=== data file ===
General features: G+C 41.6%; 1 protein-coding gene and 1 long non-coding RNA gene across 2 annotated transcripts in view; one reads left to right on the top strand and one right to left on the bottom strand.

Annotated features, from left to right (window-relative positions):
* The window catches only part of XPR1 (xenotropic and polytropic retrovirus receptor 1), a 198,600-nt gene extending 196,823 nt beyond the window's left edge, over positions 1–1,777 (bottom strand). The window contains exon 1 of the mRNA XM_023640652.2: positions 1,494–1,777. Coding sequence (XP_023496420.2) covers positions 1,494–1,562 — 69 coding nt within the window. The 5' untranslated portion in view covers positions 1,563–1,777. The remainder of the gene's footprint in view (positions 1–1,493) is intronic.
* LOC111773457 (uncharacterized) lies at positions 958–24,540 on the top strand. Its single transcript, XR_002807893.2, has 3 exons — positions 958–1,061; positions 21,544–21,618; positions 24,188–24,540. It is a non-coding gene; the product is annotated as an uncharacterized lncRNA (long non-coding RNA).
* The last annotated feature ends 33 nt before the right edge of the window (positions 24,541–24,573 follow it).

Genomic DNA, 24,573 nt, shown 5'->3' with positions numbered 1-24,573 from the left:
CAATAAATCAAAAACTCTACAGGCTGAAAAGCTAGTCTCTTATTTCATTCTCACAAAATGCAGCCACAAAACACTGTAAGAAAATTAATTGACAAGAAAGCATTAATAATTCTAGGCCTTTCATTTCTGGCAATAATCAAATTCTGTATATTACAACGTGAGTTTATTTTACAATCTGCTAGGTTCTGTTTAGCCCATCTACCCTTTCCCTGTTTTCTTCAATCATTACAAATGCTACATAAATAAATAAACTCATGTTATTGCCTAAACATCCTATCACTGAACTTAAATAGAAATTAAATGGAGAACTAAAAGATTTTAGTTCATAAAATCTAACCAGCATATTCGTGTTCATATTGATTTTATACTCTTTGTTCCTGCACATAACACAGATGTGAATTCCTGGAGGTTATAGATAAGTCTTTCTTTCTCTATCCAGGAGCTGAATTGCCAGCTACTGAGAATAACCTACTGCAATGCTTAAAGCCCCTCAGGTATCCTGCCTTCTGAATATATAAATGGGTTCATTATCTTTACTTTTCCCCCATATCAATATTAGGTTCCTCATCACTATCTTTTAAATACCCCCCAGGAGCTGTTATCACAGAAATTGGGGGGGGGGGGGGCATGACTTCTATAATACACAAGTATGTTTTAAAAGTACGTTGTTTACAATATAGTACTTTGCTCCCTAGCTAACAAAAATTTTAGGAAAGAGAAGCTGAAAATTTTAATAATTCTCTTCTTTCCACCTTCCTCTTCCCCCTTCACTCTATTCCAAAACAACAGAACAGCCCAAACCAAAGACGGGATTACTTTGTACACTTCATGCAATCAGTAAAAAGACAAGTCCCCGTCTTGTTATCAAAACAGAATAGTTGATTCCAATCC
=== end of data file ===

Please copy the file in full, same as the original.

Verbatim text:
General features: G+C 41.6%; 1 protein-coding gene and 1 long non-coding RNA gene across 2 annotated transcripts in view; one reads left to right on the top strand and one right to left on the bottom strand.

Annotated features, from left to right (window-relative positions):
* The window catches only part of XPR1 (xenotropic and polytropic retrovirus receptor 1), a 198,600-nt gene extending 196,823 nt beyond the window's left edge, over positions 1–1,777 (bottom strand). The window contains exon 1 of the mRNA XM_023640652.2: positions 1,494–1,777. Coding sequence (XP_023496420.2) covers positions 1,494–1,562 — 69 coding nt within the window. The 5' untranslated portion in view covers positions 1,563–1,777. The remainder of the gene's footprint in view (positions 1–1,493) is intronic.
* LOC111773457 (uncharacterized) lies at positions 958–24,540 on the top strand. Its single transcript, XR_002807893.2, has 3 exons — positions 958–1,061; positions 21,544–21,618; positions 24,188–24,540. It is a non-coding gene; the product is annotated as an uncharacterized lncRNA (long non-coding RNA).
* The last annotated feature ends 33 nt before the right edge of the window (positions 24,541–24,573 follow it).

Genomic DNA, 24,573 nt, shown 5'->3' with positions numbered 1-24,573 from the left:
CAATAAATCAAAAACTCTACAGGCTGAAAAGCTAGTCTCTTATTTCATTCTCACAAAATGCAGCCACAAAACACTGTAAGAAAATTAATTGACAAGAAAGCATTAATAATTCTAGGCCTTTCATTTCTGGCAATAATCAAATTCTGTATATTACAACGTGAGTTTATTTTACAATCTGCTAGGTTCTGTTTAGCCCATCTACCCTTTCCCTGTTTTCTTCAATCATTACAAATGCTACATAAATAAATAAACTCATGTTATTGCCTAAACATCCTATCACTGAACTTAAATAGAAATTAAATGGAGAACTAAAAGATTTTAGTTCATAAAATCTAACCAGCATATTCGTGTTCATATTGATTTTATACTCTTTGTTCCTGCACATAACACAGATGTGAATTCCTGGAGGTTATAGATAAGTCTTTCTTTCTCTATCCAGGAGCTGAATTGCCAGCTACTGAGAATAACCTACTGCAATGCTTAAAGCCCCTCAGGTATCCTGCCTTCTGAATATATAAATGGGTTCATTATCTTTACTTTTCCCCCATATCAATATTAGGTTCCTCATCACTATCTTTTAAATACCCCCCAGGAGCTGTTATCACAGAAATTGGGGGGGGGGGGGGCATGACTTCTATAATACACAAGTATGTTTTAAAAGTACGTTGTTTACAATATAGTACTTTGCTCCCTAGCTAACAAAAATTTTAGGAAAGAGAAGCTGAAAATTTTAATAATTCTCTTCTTTCCACCTTCCTCTTCCCCCTTCACTCTATTCCAAAACAACAGAACAGCCCAAACCAAAGACGGGATTACTTTGTACACTTCATGCAATCAGTAAAAAGACAAGTCCCCGTCTTGTTATCAAAACAGAATAGTTGATTCCAATCC